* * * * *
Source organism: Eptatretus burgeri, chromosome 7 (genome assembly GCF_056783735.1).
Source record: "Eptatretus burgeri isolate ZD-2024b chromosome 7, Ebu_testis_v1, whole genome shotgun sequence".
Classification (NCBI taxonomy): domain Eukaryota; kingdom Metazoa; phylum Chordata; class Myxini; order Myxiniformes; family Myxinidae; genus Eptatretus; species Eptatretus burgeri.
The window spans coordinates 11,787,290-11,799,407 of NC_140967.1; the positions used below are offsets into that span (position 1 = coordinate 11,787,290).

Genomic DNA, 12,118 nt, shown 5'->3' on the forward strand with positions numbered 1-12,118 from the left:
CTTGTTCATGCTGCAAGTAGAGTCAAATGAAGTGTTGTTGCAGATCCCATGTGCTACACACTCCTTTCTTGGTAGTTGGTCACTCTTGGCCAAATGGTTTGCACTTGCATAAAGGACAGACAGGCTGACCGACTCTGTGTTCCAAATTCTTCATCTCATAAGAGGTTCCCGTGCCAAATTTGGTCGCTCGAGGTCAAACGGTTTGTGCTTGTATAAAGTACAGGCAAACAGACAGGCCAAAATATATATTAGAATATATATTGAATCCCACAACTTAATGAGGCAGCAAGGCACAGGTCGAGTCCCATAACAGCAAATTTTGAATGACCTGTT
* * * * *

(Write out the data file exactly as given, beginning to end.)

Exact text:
Source organism: Eptatretus burgeri, chromosome 7 (genome assembly GCF_056783735.1).
Source record: "Eptatretus burgeri isolate ZD-2024b chromosome 7, Ebu_testis_v1, whole genome shotgun sequence".
Classification (NCBI taxonomy): domain Eukaryota; kingdom Metazoa; phylum Chordata; class Myxini; order Myxiniformes; family Myxinidae; genus Eptatretus; species Eptatretus burgeri.
The window spans coordinates 11,787,290-11,799,407 of NC_140967.1; the positions used below are offsets into that span (position 1 = coordinate 11,787,290).

Genomic DNA, 12,118 nt, shown 5'->3' on the forward strand with positions numbered 1-12,118 from the left:
CTTGTTCATGCTGCAAGTAGAGTCAAATGAAGTGTTGTTGCAGATCCCATGTGCTACACACTCCTTTCTTGGTAGTTGGTCACTCTTGGCCAAATGGTTTGCACTTGCATAAAGGACAGACAGGCTGACCGACTCTGTGTTCCAAATTCTTCATCTCATAAGAGGTTCCCGTGCCAAATTTGGTCGCTCGAGGTCAAACGGTTTGTGCTTGTATAAAGTACAGGCAAACAGACAGGCCAAAATATATATTAGAATATATATTGAATCCCACAACTTAATGAGGCAGCAAGGCACAGGTCGAGTCCCATAACAGCAAATTTTGAATGACCTGTT